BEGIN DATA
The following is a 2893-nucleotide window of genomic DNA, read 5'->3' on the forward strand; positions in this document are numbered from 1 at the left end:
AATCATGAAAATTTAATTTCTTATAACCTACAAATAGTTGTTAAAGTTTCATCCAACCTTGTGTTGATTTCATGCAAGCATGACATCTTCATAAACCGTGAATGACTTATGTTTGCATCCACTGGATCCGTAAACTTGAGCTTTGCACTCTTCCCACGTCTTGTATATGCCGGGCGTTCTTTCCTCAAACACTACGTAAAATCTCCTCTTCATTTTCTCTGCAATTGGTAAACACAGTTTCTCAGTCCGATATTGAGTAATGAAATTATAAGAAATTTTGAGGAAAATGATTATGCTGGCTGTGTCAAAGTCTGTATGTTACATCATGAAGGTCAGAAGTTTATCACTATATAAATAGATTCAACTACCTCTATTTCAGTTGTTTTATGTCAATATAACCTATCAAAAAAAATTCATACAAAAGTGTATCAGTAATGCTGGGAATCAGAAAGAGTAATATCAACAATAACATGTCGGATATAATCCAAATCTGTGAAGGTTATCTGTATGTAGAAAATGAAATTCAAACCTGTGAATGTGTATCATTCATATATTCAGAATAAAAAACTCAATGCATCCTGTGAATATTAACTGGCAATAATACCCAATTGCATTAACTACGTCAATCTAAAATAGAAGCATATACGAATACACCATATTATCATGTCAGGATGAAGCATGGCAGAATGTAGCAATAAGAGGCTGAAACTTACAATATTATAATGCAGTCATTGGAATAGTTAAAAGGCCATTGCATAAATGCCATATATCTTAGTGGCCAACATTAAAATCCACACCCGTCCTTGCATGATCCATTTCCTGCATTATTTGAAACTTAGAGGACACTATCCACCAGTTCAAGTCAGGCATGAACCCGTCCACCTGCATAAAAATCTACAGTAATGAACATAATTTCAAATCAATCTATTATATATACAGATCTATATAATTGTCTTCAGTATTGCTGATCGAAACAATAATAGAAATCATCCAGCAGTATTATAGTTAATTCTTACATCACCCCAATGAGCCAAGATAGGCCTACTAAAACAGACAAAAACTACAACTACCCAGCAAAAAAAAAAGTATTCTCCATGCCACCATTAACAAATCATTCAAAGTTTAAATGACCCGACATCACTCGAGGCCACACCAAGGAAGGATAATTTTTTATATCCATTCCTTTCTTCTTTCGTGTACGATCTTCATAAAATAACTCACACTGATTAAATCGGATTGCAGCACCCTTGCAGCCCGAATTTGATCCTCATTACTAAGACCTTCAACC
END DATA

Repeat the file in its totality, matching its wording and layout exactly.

The following is a 2893-nucleotide window of genomic DNA, read 5'->3' on the forward strand; positions in this document are numbered from 1 at the left end:
AATCATGAAAATTTAATTTCTTATAACCTACAAATAGTTGTTAAAGTTTCATCCAACCTTGTGTTGATTTCATGCAAGCATGACATCTTCATAAACCGTGAATGACTTATGTTTGCATCCACTGGATCCGTAAACTTGAGCTTTGCACTCTTCCCACGTCTTGTATATGCCGGGCGTTCTTTCCTCAAACACTACGTAAAATCTCCTCTTCATTTTCTCTGCAATTGGTAAACACAGTTTCTCAGTCCGATATTGAGTAATGAAATTATAAGAAATTTTGAGGAAAATGATTATGCTGGCTGTGTCAAAGTCTGTATGTTACATCATGAAGGTCAGAAGTTTATCACTATATAAATAGATTCAACTACCTCTATTTCAGTTGTTTTATGTCAATATAACCTATCAAAAAAAATTCATACAAAAGTGTATCAGTAATGCTGGGAATCAGAAAGAGTAATATCAACAATAACATGTCGGATATAATCCAAATCTGTGAAGGTTATCTGTATGTAGAAAATGAAATTCAAACCTGTGAATGTGTATCATTCATATATTCAGAATAAAAAACTCAATGCATCCTGTGAATATTAACTGGCAATAATACCCAATTGCATTAACTACGTCAATCTAAAATAGAAGCATATACGAATACACCATATTATCATGTCAGGATGAAGCATGGCAGAATGTAGCAATAAGAGGCTGAAACTTACAATATTATAATGCAGTCATTGGAATAGTTAAAAGGCCATTGCATAAATGCCATATATCTTAGTGGCCAACATTAAAATCCACACCCGTCCTTGCATGATCCATTTCCTGCATTATTTGAAACTTAGAGGACACTATCCACCAGTTCAAGTCAGGCATGAACCCGTCCACCTGCATAAAAATCTACAGTAATGAACATAATTTCAAATCAATCTATTATATATACAGATCTATATAATTGTCTTCAGTATTGCTGATCGAAACAATAATAGAAATCATCCAGCAGTATTATAGTTAATTCTTACATCACCCCAATGAGCCAAGATAGGCCTACTAAAACAGACAAAAACTACAACTACCCAGCAAAAAAAAAAGTATTCTCCATGCCACCATTAACAAATCATTCAAAGTTTAAATGACCCGACATCACTCGAGGCCACACCAAGGAAGGATAATTTTTTATATCCATTCCTTTCTTCTTTCGTGTACGATCTTCATAAAATAACTCACACTGATTAAATCGGATTGCAGCACCCTTGCAGCCCGAATTTGATCCTCATTACTAAGACCTTCAACC